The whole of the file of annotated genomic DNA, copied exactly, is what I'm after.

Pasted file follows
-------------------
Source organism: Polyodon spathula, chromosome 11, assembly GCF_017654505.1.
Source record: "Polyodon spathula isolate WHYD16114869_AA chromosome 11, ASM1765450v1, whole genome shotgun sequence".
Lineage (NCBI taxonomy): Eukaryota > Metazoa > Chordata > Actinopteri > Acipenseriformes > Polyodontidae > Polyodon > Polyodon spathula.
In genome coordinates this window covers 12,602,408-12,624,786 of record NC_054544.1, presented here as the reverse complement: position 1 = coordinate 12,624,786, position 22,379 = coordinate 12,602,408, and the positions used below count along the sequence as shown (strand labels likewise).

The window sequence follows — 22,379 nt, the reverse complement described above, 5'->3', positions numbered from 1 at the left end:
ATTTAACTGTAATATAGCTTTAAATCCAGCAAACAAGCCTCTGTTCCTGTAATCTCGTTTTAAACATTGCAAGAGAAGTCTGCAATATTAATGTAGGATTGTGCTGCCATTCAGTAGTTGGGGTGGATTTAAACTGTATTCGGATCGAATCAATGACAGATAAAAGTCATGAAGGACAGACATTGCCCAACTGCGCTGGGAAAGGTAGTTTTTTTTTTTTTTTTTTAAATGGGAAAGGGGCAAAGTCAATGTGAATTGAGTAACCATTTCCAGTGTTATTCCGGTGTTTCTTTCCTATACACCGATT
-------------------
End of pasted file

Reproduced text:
Source organism: Polyodon spathula, chromosome 11, assembly GCF_017654505.1.
Source record: "Polyodon spathula isolate WHYD16114869_AA chromosome 11, ASM1765450v1, whole genome shotgun sequence".
Lineage (NCBI taxonomy): Eukaryota > Metazoa > Chordata > Actinopteri > Acipenseriformes > Polyodontidae > Polyodon > Polyodon spathula.
In genome coordinates this window covers 12,602,408-12,624,786 of record NC_054544.1, presented here as the reverse complement: position 1 = coordinate 12,624,786, position 22,379 = coordinate 12,602,408, and the positions used below count along the sequence as shown (strand labels likewise).

The window sequence follows — 22,379 nt, the reverse complement described above, 5'->3', positions numbered from 1 at the left end:
ATTTAACTGTAATATAGCTTTAAATCCAGCAAACAAGCCTCTGTTCCTGTAATCTCGTTTTAAACATTGCAAGAGAAGTCTGCAATATTAATGTAGGATTGTGCTGCCATTCAGTAGTTGGGGTGGATTTAAACTGTATTCGGATCGAATCAATGACAGATAAAAGTCATGAAGGACAGACATTGCCCAACTGCGCTGGGAAAGGTAGTTTTTTTTTTTTTTTTTTAAATGGGAAAGGGGCAAAGTCAATGTGAATTGAGTAACCATTTCCAGTGTTATTCCGGTGTTTCTTTCCTATACACCGATT